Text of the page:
Thursday, May 29, 2008

Markakis vs. Hart

As I previously posted, I have a running wager this season with a friend regarding the performance of Nick Markakis of the Orioles and Corey Hart of the Brewers. As it is turning out, we could not have picked two more similar players through the first two months. Here are their respective stats as of today:

Nick Markakis: 187 at bats .251/.367/.433 9(hr) 24(rbi) 7(sb) 28(r) 47(h) 7(2b) 0(3B) 33(bb) 43(k)

Corey Hart: 196 at bats .296/.347/.464 6(hr) 27(rbi) 9(sb) 26(r) 58(h) 11(2b) 2(3b) 13(bb) 40(k)

The only significant difference is that Hart has a higher batting average, which Markakis makes up for with walks (leading to a higher OBP). I still feel pretty good about the wager, though. To this point, Markakis and the Orioles have played above their heads (the Orioles are 26-26 right now) and should slow down - in fact they have lost seven of their last ten games. The Brewers, on the other hand, have been unable to get things going. They are currently 26-27 and while they may not be as good as I thought before the season, I still expect them to pick up the pace. I somehow doubt that Prince Fielder will stay on pace to only hit 19 homeruns this season (after hitting 50 last season).

So, I believe that while Markakis' stats are the best you can hope for out of him considering the performance of his team and the players around him, Hart has considerable room for improvement once his team begins to play better.

Wednesday, May 21, 2008

Watched: 5-20-08 Smorgasbord

As I looked through the schedule yesterday I realized that there really wasn't one game that stood out from the others. I wanted to see Cole Hamels pitch, I was curious to see how the Royals and Red Sox would respond to the no-hitter yesterday, the return of Alex Rodriguez might be interesting - so I watched them all simultaneously. It is pretty amazing how much you can catch when you flip between eight or so games at a time. Here is a sampling of my observations on the evening:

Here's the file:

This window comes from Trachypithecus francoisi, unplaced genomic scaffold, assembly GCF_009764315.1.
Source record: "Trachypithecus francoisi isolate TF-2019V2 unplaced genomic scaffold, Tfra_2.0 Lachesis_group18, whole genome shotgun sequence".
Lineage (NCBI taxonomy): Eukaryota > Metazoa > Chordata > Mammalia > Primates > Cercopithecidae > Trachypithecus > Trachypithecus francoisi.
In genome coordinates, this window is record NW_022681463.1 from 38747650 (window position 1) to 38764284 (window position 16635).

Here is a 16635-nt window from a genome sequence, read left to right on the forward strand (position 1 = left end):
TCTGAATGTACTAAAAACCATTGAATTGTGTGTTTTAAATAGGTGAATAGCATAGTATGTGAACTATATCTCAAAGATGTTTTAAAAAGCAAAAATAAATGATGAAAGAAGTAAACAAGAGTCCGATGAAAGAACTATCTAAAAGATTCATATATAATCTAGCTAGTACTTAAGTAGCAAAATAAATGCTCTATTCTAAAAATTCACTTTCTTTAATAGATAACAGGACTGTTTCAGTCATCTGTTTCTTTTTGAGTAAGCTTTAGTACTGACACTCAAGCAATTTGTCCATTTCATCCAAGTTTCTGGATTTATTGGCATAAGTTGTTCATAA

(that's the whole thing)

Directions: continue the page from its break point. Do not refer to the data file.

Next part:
Orioles at Yankees - I flipped to this channel just as Derek Jeter was getting hit in the hand by Daniel Cabrera. He was taken out of the game (x-rays show no broken bones) immediately. What was striking was the crowd. The Yankees were already down by nine runs and have been struggling with injuries all season. I think every Yankee fan feared the worst. The crowd wasn't silent, it was just filled with quiet murmuring. I think the fans know that they are on the brink of losing this season.

I missed it later on when the Yankees retaliated and a brawl almost ensued. A-Rod also hit a homerun in his return (I didn't see that either).

Seattle at Detroit - This game was ugly early, with Carlos Silva giving up seven runs in the first four innings. I think there is an interesting comparison between Carlos Silva and Gil Meche. The Mariners had Meche and could have resigned him in 2007 for 5 years and $55M (well, that's what he signed for with the Royals, the Mariners probably could have had him for less), but instead let him go and then signed Silva before this season for 4 years and $48M. They are both 29 years old and both are struggling somewhat this season, but they should provide an interesting side-by-side comparison over the life of their contracts.

In a similar vein, who was the last big money free agent that really performed up to the value of the contract for his team? Alex Rodriguez with Texas (then why would they trade him)? Manny Ramirez with Boston (he was placed on waivers a couple of years ago)? I can think of a lot more big money free agents that have busted since they signed with another team than guys that were successful (here's a fun list: Barry Zito, Gary Matthews, Jr., Jason Schmidt, Carl Pavano, Juan Pierre, Mike Hampton, Andruw Jones - so far, etc.).